aff. use a suffix occurring in loanwords from Latin, directly or through Anglo-French, usu. denoting a condition or property of things or persons, sometimes corresponding to qualitative adjectives ending in -id IV (honor; horror; liquor; pallor); a few other words that orig. ended in different suffixes have been assimilated to this group (behavior; demeanor; glamour)•Etymology: < L; in some cases continuing ME -our < AF, OF < L -ōr-, s. of -or, earlier -os usage: The -or spelling of the suffix -or is characteristic of American English, with occasional exceptions. In British English -our is still the most common spelling, -or often being retained when certain suffixes are added, as in coloration, honorary, and laborious. The English of Australia, New Zealand, and South Africa tends to mirror British practice, whereas Canadian English is about equally divided between U.S. and British forms.―The suffix -or is now spelled -or in all forms of English, except for the word savior, once often spelled saviour in the U.S. as in Britain, esp. with reference to Jesus. But the official spelling of Catholics, Episcopalians, Presbyterians, and Methodists is now savior; saviour is now only British. II-oraff. a suffix forming animate or inanimate agent nouns, occurring orig. in loanwords from Anglo-French (debtor; tailor; traitor); it now functions in English as an orthographic variant of -er I, usu. joined to bases of Latin origin, in imitation of borrowed Latin words containing the suffix -tor (and alternant -sor). Resultant formations often denote machines or less tangible entities that behave in an agentlike way:projector; repressor; sensor; tractor[/ex]•Etymology: ME < AF, OF -o(u) r < L -ōr; cf. -eur usage: See -or .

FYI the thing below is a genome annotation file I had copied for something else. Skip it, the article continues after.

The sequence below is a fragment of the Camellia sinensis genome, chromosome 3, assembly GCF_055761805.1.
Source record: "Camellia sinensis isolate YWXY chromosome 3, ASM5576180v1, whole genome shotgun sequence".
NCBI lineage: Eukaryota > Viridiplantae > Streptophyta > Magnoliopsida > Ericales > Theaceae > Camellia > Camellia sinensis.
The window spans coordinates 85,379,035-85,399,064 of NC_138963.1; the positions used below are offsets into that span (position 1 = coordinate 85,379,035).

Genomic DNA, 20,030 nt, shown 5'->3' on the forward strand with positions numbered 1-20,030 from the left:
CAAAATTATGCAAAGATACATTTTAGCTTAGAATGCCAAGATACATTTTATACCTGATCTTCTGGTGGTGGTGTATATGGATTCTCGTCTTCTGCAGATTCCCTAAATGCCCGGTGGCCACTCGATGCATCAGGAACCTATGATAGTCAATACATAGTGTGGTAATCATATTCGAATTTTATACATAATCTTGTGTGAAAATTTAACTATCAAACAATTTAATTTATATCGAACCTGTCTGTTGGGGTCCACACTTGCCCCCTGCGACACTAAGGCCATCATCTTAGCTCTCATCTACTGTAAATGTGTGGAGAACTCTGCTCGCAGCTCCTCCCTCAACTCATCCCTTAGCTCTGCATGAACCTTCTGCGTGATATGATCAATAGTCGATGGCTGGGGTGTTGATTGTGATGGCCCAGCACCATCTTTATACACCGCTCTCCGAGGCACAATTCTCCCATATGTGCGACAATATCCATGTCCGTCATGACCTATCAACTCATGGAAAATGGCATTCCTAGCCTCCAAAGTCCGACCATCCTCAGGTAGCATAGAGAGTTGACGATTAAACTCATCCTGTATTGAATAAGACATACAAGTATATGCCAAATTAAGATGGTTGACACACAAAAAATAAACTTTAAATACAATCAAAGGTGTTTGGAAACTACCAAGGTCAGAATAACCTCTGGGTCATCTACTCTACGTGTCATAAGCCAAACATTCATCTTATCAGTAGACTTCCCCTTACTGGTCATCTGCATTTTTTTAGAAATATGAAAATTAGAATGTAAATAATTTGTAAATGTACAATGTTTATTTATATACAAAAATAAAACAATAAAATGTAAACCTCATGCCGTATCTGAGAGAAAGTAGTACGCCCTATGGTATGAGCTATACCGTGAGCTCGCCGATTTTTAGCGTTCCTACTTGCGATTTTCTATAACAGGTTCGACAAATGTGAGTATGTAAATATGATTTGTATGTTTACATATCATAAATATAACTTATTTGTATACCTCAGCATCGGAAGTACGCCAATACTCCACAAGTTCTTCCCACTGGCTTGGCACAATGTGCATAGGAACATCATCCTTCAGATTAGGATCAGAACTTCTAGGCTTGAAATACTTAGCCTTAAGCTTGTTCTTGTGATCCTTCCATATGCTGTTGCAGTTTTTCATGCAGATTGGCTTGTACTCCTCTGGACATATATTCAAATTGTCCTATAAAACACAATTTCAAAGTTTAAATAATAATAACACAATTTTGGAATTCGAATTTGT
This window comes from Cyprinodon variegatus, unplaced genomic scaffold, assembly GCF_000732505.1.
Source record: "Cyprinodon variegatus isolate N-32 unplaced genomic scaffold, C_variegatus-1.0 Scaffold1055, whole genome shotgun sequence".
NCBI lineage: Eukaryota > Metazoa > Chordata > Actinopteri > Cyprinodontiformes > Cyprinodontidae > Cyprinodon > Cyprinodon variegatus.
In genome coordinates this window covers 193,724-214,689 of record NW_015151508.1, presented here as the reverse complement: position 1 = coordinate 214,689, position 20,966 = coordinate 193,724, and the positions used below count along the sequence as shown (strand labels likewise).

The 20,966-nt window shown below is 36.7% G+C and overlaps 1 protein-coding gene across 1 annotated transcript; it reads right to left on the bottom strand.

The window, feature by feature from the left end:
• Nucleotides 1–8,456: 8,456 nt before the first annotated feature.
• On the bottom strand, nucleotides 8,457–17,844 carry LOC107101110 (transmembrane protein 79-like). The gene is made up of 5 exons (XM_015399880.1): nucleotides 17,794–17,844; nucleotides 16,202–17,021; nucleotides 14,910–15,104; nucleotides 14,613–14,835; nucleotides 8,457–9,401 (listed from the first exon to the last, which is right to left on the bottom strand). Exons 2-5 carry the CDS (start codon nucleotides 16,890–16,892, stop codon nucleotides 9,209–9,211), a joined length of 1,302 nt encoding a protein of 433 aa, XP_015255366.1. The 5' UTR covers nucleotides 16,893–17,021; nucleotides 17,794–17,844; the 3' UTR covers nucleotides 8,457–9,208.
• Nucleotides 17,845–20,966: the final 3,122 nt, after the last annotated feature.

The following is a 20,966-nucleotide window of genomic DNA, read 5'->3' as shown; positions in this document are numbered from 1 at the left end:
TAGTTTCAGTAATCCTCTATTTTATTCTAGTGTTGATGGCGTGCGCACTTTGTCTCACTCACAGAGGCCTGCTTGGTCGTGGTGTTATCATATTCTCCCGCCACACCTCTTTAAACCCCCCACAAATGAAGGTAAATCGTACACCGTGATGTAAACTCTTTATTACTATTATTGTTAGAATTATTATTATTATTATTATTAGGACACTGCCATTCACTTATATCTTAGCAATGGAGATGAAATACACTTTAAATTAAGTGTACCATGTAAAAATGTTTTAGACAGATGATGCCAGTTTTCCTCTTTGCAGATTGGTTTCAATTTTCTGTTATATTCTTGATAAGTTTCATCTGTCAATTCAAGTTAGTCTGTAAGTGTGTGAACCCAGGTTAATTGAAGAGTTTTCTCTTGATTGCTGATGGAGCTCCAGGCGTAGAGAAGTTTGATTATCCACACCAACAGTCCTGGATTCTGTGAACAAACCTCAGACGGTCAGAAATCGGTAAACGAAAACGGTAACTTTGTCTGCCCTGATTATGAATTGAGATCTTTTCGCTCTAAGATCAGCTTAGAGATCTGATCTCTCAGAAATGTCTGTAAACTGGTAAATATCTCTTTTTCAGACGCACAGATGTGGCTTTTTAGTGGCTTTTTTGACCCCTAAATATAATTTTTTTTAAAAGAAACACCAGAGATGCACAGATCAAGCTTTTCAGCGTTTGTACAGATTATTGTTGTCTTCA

From formal English to slang. 2014.